Your fishing line needs Sun Protectant too. Do you protect your fishing line from damaging sunlight, most fishermen never give this a passing thought. Sunlight will not only give you a sunburn, it will also give your fishing line sunburn. The UV rays which are harmful to your skin are just as harmful to your fishing line. This means every kind of fishing line: spinning monofilament, tapered flylines and leader tippet.
Sunlight will cause the flyline coating to be come cracked and brittle. And sunlight will rot nylon monofilament and nylon tippet. And when nylon rots, it loses strength dramatically.
Yet most fishermen do nothing to protect their line from the sun. Now, of course, when you are actually fishing, the line on your reel isn't exposed to the sun. But you see very few anglers who take the next important steps.
- ALWAYS, absolutely without fail, apply flyline conditioner to your flyline once a day when you fish. If you are on a month-long fishing trip, that means treat your flyline every evening after you come in off the stream.
And treat it again when you get home, before you store the reel, whether you have been gone just for the day or for 30 days. By the way, you don't need to apply conditioner more that once every 6 to 12 months to the entire flyline, but the used end (typically the first 30 to 40 feet) should get the daily treatments.
Do you know how to quickly estimate 40 feet of line?
For most people, the distance from thumb to thumb with arms outstretched is 5 - 6 feet. Measure yourself to know your own dimensions. Then use it to measure out that 40 feet each evening.
If your flyline is light-coloured, take a yardstick or steel measuring tape and, beginning at the tip of the flyline, measure 10 feet. With a black permanent marker, mark a black band on the line. At a distance of 20 feet from the tip, mark two black bands.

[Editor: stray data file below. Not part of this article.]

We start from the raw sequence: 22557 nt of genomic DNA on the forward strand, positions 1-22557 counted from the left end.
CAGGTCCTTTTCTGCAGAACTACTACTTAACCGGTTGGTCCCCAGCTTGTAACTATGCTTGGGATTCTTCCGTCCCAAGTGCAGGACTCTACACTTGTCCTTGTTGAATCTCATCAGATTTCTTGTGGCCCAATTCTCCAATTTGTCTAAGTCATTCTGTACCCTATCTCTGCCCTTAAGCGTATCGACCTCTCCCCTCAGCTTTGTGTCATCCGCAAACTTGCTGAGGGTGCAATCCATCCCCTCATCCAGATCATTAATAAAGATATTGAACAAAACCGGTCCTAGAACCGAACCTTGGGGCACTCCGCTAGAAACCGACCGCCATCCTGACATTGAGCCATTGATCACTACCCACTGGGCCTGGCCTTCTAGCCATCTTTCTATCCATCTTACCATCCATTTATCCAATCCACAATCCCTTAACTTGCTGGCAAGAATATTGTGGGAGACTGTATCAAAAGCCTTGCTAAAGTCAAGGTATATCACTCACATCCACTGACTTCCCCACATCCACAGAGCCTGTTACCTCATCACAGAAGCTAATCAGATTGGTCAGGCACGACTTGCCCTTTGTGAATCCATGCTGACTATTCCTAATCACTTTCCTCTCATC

Repeat as far as you want up the line. If you use double-tapered flylines rather than weight-forward lines, mark the DT line from both tips up to the halfway point. When one end of the DT line wears out, turn it around and use the new half. That way you get twice the life from one flyline.
These black bands are also great for knowing just how much flyline you are casting.
- When you are not using your reels, store them in their protective bags to not only keep out dirt but to keep out sunlight.
- Never, EVER, store your rod and reel in the back window of your car, never, ever, ever! That will kill your line in no time at all.
- And here is the worst way that I know of to kill your flyfishing tippet material. And you can't begin to count how many flyfishermen are guilty of this. Because of the design of flyfishing vests, which encourage fishermen to dangle stuff from various hooks on the vest, most everyone you see lets their spools of tippet material dangle from the outside of their vest for convenience. And those poor tippet spools bake in the UV rays, even in the winter. Store all tippet spools inside vest pockets, out of direct sunlight!
All men may be created equal, but all sunglasses are not.
Wear only polarized glasses. Use polarized glasses both to protect your eyes from UV rays and also to eliminate surface glare off the water to help you spot fish. But do you know how to be sure the glasses you are wearing are polarized? You will need a second pair of polarized glasses to conduct this test. Use either your mate's pair or use a pair at a tackle shop. Look through the lenses of both pairs at the same time. Then turn one pair a quarter turn. Everything should go dark, even go black. If you can still see through both pairs, then at least one pair, and possibly both pairs, are not polarized. Only if both pairs are polarized will the lenses turn dark.